Aeterni Patris (Pope Leo XIII)

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Aeterni Patris  (1893) 
by Pope Leo XIII
Given at Rome, at St. Peter's, on the 4th day of August, 1879. This edition is taken from The Summa Theologica of St. Thomas Aquinas, published 1912 by Burns Oates & Washbourne.

ENCYCLICAL LETTER


OF


OUR HOLY FATHER


BY DIVINE PROVIDENCE


POPE LEO XIII.


ON


THE RESTORATION OF CHRISTIAN PHILOSOPHY,


ACCORDING TO THE MIND OF


ST. THOMAS AQUINAS, THE ANGELIC DOCTOR


page


To His Venerable Brethren, all the Patriarchs, Primates, Archbishops, and Bishops of the Catholic World, in favour and communion with the Apostolic See,

POPE LEO XIII.

Venerable Brethren,

Health and Apostolic Benediction.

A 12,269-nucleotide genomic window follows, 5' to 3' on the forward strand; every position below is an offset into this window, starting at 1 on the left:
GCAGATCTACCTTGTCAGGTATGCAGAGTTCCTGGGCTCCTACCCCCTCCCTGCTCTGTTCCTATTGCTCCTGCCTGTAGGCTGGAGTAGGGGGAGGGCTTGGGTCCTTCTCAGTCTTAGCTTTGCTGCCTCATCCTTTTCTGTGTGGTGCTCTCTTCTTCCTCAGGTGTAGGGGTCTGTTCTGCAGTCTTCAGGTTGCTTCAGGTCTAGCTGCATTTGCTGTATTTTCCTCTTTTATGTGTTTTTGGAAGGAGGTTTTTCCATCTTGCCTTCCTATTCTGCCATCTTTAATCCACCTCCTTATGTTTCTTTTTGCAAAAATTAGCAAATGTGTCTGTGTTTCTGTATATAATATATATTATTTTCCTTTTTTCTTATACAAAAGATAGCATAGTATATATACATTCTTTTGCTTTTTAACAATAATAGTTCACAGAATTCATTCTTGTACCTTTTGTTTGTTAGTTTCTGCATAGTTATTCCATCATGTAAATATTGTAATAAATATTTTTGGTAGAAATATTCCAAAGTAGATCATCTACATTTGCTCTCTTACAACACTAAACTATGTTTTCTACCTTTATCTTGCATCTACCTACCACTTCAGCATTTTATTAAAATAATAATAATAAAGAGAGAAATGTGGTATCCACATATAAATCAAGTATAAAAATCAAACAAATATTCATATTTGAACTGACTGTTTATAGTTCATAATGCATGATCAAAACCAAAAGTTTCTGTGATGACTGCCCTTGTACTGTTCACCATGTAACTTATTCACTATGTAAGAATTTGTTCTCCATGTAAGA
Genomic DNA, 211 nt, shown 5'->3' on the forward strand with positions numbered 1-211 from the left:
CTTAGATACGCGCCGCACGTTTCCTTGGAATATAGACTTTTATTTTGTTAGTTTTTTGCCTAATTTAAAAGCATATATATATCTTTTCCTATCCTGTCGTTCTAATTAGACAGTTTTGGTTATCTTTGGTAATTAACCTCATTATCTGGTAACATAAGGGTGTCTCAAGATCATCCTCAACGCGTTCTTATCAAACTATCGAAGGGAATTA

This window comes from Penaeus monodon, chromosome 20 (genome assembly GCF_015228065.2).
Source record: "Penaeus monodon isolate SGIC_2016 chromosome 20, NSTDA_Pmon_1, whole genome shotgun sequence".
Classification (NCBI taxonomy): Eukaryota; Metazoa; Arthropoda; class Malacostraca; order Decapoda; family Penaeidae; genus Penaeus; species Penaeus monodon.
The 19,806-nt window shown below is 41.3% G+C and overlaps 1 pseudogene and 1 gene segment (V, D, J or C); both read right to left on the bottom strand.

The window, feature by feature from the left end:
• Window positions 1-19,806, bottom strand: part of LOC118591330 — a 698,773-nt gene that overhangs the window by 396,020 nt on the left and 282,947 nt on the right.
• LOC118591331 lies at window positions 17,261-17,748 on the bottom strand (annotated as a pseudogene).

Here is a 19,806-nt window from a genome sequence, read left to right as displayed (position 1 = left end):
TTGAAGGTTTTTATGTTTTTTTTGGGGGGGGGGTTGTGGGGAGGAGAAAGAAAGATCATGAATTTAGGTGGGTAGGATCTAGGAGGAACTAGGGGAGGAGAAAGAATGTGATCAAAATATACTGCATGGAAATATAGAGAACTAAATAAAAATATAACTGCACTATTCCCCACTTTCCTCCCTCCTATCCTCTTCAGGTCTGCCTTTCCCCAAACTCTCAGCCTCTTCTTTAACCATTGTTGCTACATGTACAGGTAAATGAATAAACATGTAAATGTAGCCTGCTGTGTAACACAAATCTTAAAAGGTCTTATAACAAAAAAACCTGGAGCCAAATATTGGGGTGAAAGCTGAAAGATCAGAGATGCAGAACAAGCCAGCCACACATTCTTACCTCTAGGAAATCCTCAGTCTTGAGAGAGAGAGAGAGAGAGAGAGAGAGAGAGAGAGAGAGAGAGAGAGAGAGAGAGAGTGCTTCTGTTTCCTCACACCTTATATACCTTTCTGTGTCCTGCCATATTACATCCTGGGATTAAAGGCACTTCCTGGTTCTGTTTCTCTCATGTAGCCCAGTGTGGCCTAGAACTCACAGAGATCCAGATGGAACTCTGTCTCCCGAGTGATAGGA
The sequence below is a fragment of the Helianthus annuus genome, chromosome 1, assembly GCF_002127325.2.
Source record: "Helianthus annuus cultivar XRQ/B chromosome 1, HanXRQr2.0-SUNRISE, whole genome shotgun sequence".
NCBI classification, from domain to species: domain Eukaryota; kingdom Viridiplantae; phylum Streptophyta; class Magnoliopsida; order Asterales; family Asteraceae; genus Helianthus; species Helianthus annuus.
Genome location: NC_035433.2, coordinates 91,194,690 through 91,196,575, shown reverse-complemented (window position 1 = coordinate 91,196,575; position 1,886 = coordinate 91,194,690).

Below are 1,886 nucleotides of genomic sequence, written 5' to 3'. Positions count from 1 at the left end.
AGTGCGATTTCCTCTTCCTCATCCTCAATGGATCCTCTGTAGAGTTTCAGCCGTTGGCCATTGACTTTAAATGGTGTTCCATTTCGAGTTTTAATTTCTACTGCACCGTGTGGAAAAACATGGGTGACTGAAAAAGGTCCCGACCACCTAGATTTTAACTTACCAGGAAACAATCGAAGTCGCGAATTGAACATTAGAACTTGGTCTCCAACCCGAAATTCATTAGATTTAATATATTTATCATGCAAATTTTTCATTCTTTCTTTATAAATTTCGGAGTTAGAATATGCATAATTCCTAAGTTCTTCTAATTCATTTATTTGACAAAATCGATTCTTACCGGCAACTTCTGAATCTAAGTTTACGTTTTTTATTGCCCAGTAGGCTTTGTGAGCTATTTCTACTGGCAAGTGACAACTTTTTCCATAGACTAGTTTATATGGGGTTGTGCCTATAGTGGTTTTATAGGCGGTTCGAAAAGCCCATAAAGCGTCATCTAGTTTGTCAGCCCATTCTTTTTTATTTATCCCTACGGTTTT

The Only-begotten Son of the Eternal Father appeared on earth to bring salvation and the light of the wisdom of God to the human race. As He was ascending to Heaven He bestowed on the world a blessing, truly great and wondrous, when, commanding His Apostles to 'go and teach all nations,'[1] He left a Church, founded by Himself, as the universal and supreme mistress of all people. Man, whom the truth had set free, was to be kept safe by the truth. Indeed, the fruits of heavenly doctrine, by which salvation was gained for man, could not have endured for long unless Christ our Lord had set up a perpetual teaching authority (magisterium) for the instruction of souls in the faith. This Church, then, not only built on the promises of its Divine Author, but following in His love, has kept His commands. She has always looked to one end, and desired it with great desire; that is, to teach the true religion and wage ceaseless war with error. For this there have been the watchful labours of Bishops, each in his own place; and for this Councils have made laws and decrees. More than all, for this there has been the daily anxiety of the Roman Pontiffs. They are the successors of Blessed Peter, the Prince of the Apostles, in his Primacy, and therefore it is their right and their duty to teach the brethren, and confirm them in the faith.